Subsidiary vs. Branch in Czech Republic
Subsidiary vs. Branch in Czech RepublicUpdated on Sunday 26th January 2020
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Czech Republic offers several legal entities that can be chosen for incorporation by foreign investors. At the same time, foreing companies may also set up a subsidiary or a branch office, which can provide certain advantages, depending on the business strategy of the parent company. There are different requirements for the registration of a branch or a subsidiary and our team of lawyers in Czech Republic can offer assistance and legal advice on the incorporation aspects.
Subsidiary in Czech Republic
One of the ways to start a business in Czech Republic is by opening a subsidiary that will be registered following the regulations applicable under the Czech Commercial Code and it will be treated as a resident company in the Czech Republic. The main characteristic of a subsidiary refers to the fact that it is considered a separate legal entity than the parent company, which means that the legal entity set up in this country will have the right to perfom business operations independent from the business strategies set up by the parent company. The subsidiary will require a minimum share capital of CZK 200,000 and it will be registered following the legal procedures applicable in this jurisdiction. The company’s founders will have to notarize the company’s statutory documents in front of a public notary and register for taxation purposes in this country.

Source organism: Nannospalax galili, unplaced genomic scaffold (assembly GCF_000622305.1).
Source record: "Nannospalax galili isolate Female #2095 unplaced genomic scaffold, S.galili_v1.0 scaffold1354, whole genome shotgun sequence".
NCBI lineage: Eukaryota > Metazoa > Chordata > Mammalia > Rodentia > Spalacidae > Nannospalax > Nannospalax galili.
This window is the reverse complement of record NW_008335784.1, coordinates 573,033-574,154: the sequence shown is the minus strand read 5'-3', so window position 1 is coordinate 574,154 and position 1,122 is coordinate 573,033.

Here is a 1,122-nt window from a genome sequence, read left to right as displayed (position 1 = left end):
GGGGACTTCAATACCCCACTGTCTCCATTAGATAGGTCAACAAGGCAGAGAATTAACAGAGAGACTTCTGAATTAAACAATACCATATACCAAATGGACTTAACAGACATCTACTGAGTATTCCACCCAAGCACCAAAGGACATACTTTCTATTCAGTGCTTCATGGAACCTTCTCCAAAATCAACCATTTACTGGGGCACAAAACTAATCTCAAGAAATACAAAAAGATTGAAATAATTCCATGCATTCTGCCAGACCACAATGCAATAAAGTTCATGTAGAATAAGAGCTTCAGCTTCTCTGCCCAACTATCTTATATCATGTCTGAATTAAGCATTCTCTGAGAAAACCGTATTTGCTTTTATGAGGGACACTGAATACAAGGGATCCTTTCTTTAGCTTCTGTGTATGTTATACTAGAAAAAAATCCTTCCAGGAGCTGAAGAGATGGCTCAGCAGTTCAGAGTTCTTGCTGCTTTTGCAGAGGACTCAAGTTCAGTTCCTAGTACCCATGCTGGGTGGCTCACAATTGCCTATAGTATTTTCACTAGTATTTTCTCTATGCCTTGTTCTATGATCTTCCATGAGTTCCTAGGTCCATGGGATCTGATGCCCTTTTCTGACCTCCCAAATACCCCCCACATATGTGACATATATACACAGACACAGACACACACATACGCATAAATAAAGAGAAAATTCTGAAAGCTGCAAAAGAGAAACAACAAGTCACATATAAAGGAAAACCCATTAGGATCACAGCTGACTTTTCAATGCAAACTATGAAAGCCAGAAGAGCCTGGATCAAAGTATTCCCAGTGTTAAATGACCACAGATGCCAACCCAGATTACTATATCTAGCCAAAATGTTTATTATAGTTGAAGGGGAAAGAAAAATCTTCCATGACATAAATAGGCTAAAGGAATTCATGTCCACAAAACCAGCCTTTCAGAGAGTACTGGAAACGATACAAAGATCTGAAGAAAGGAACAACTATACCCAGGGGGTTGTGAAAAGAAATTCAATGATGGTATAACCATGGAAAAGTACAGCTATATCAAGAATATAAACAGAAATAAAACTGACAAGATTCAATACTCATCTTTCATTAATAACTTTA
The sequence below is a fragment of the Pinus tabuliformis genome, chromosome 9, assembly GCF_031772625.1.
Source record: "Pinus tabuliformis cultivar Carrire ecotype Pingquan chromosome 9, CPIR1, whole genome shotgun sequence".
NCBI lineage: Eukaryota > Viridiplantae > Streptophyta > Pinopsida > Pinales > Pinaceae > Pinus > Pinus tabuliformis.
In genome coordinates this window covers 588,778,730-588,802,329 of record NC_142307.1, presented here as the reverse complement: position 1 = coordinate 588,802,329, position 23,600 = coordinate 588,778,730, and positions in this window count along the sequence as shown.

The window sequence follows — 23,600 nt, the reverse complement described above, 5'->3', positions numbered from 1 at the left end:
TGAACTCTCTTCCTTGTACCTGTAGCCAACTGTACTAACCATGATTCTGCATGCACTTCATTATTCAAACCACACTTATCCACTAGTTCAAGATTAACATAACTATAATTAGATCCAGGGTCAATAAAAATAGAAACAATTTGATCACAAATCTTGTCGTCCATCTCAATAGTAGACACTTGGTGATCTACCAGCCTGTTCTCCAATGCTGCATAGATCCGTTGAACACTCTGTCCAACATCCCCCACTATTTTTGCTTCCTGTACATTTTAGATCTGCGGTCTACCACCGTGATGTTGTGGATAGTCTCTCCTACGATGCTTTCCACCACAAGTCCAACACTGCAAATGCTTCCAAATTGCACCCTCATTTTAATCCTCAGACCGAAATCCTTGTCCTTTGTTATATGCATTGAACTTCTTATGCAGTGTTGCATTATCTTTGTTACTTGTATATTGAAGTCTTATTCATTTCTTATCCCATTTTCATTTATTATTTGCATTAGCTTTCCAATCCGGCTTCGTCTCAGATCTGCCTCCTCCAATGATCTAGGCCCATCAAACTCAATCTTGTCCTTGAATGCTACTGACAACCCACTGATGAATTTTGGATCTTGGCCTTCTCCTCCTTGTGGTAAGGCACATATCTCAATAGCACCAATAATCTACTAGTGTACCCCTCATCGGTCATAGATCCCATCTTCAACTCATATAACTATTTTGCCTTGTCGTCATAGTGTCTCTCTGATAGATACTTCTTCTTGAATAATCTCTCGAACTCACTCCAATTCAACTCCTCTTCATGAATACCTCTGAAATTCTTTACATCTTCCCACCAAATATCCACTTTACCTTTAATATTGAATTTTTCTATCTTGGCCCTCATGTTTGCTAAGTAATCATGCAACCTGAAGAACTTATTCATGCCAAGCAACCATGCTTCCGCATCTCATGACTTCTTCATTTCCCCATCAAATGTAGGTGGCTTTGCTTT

Although the company will be formed following the regulations applicable for commercial companies in Czech Republic, the investors will need to provide a resolution of the parent company, stating the decision to establish a subsidiary here. Our team of Czech lawyers can provide further details on other registration steps. They can also help you register your company for VAT.
Branch office in Czech Republic
A branch office in Czech Republic is not considered a different legal entity and thus, its business activities will have to be approved by the parent company. Also, it is important to know that the branch is required to state its business activities at the Commercial Register. When opening a branch in Czech Republic, the investors will need to comply with the regulations provided by the following acts:
- Civil Code;
- Trade Licensing Act;
- The Act on Commercial Code of Legal Entities and Natural Entities;
- The Act on Private International Law.
Our law firm in Czech Republic can offer more details on the regulations referring to branches and subsidiaries registered here. Please contact our attorneys for assistance.